Dave Weigel asks Tim Pawlenty why, given that the Bush tax cuts failed to boost growth or revenue, he believes that deepening those same tax cuts would produce such spectacular results:

"After the Bush tax cuts we got slightly less revenue, we got a larger debt," I asked. "You're talking about tax cuts as part of a larger plan that will grow the economy, reduce the deficit over the long term. Why would that work when the Bush tax cuts didn't?"
"Keep in mind," said Pawlenty, "our plan does not just cut taxes. It cuts spending. Big time. So as people look back to the historical examples, there's been other chapters where tax cuts have been enacted, and almost always they raise revenues if you just isolate the effect of the tax cuts. But I think they didn't fully serve their intended purposes, because at the same time, past Congresses and administrations also raised spending. That's not what we're proposing. We're not proposing to cut taxes and raise spending. We're proposing to cut taxes and cut spending, and if you do that we're going to grow jobs by shrinking government. We're going to grow the private sector by shrinking government."
"On the revenue side," I said, "they [the Bush tax cuts] generated less revenue than the previous tax rates did. Why would your tax cuts generate more?"
"When Ronald Reagan cut taxes in a significant way," said Pawlenty, "revenues actually increased by almost 100 percent during his eight years as president. So this idea that significant, big tax cuts necessarily result in lower revenues -- history does not [bear] that out."

So first Pawlenty replies by citing spending, which does not address the objection that lower tax rates failed to goose growth. Weigel presses the point, and Pawlenty cites Reagan. Of course, Reagan's tax cuts don't really get around the objection. The higher a starting tax rate, the more supply-side punch a tax cut could have. Reagan reduced the top marginal tax rate from 70% to 28%, which is a powerful reduction. George W. Bush cut taxes starting from the Clinton-era level, a top rate of 39.6%, down to 35%. Pawlenty proposes to cut below the Bush level. Cutting to a rate lower than the Bush level should mean an even weaker return than than the return on Bush's tax cuts.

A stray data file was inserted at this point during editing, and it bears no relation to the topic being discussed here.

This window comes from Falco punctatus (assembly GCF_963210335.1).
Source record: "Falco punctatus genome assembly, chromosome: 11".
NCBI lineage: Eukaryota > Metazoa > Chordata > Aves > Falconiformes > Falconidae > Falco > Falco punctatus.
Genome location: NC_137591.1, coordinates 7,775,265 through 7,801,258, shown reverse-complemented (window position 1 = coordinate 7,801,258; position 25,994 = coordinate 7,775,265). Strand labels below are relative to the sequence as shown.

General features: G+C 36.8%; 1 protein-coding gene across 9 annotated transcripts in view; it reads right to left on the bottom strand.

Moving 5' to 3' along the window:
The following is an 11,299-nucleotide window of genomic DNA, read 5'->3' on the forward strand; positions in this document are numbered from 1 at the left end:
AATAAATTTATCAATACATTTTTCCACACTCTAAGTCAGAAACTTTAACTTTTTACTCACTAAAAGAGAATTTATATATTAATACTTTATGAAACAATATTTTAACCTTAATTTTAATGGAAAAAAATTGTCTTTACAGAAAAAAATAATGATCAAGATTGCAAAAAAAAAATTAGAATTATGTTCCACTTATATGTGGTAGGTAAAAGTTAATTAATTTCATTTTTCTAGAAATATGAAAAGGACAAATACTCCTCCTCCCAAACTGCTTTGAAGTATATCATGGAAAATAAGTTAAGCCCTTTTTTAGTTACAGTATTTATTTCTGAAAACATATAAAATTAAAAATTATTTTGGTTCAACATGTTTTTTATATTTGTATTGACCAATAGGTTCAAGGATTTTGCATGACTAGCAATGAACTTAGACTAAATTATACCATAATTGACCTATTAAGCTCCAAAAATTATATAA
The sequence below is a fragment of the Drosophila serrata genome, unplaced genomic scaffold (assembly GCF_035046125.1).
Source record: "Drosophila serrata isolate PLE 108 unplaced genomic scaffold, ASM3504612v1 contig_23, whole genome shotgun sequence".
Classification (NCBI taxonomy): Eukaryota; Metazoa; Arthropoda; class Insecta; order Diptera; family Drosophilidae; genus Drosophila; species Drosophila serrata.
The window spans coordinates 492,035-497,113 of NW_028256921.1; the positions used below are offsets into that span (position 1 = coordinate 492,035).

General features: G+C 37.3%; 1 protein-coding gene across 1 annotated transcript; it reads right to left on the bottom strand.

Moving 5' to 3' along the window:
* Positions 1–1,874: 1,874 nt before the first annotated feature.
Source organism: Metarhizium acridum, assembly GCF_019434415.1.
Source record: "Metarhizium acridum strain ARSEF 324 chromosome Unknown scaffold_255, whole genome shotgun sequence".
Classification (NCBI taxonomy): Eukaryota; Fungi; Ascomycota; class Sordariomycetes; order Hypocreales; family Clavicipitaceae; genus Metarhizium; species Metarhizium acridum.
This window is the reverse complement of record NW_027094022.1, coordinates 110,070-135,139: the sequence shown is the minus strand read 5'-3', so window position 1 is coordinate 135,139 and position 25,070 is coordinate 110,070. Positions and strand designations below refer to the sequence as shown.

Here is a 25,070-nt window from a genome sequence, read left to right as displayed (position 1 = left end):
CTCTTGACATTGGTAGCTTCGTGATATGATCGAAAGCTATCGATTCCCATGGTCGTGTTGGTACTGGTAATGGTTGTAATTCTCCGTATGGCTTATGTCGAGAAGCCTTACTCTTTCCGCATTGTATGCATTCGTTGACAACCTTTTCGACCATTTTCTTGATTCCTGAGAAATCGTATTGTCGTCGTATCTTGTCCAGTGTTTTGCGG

Anyway, the notion that Reagan's tax cuts produced a gusher of revenue is also pure nonsense, but nonsense that conservatives have been peddling for a couple decades. The basic story is that Reagan passed a huge tax cut in 1981. By 1982, the deficit was climbing to alarming levels, and the Reagan administration immediately began raising payroll taxes in 1982 and 1983, partially but not completely stanching the loss of revenue.

The claim that revenue doubled is totally false. If you look at total revenue, it increased by 65% from 1981 through 1989. That's probably where Pawlenty got his "almost 100 percent" figure. But there are some huge problems with even that number. That number is total tax revenue, which means that the payroll tax hikes are covering up for the income tax cuts. Second, and worse still, that's a raw dollar figure, failing to account for inflation, which is a very basic no-no. Real income tax revenue increased 14% from 1981 to 1989. That's, uh, way less than 100%.

But wait! Even that increase is wildly misleading. After all, the United States is going to experience population growth and economic growth under virtually any income tax regime. Real tax revenue will grow if you keep the tax laws unchanged. (So will expenditures, for the same reason.) So to figure out what Reagan did to revenue, you need to compare it to the trend. Fortunately, Paul Krugman has done that for us:

I'm trying to think of more ways that Pawlenty is wrong, but I'm getting bored of this so I'll leave it there. Suffice it to say that he's wrong -- crazy wrong, climate change denial-wrong -- but also firmly in keeping with his party's orthodoxy. The utter failure of conservative predictions about the effects of the Clinton tax hikes (will destroy the economy, cause a recession and lead to less revenue) and the effects of the Bush tax cuts (will create a new economic boom) have left absolutely zero imprint upon the thinking of movement conservatives.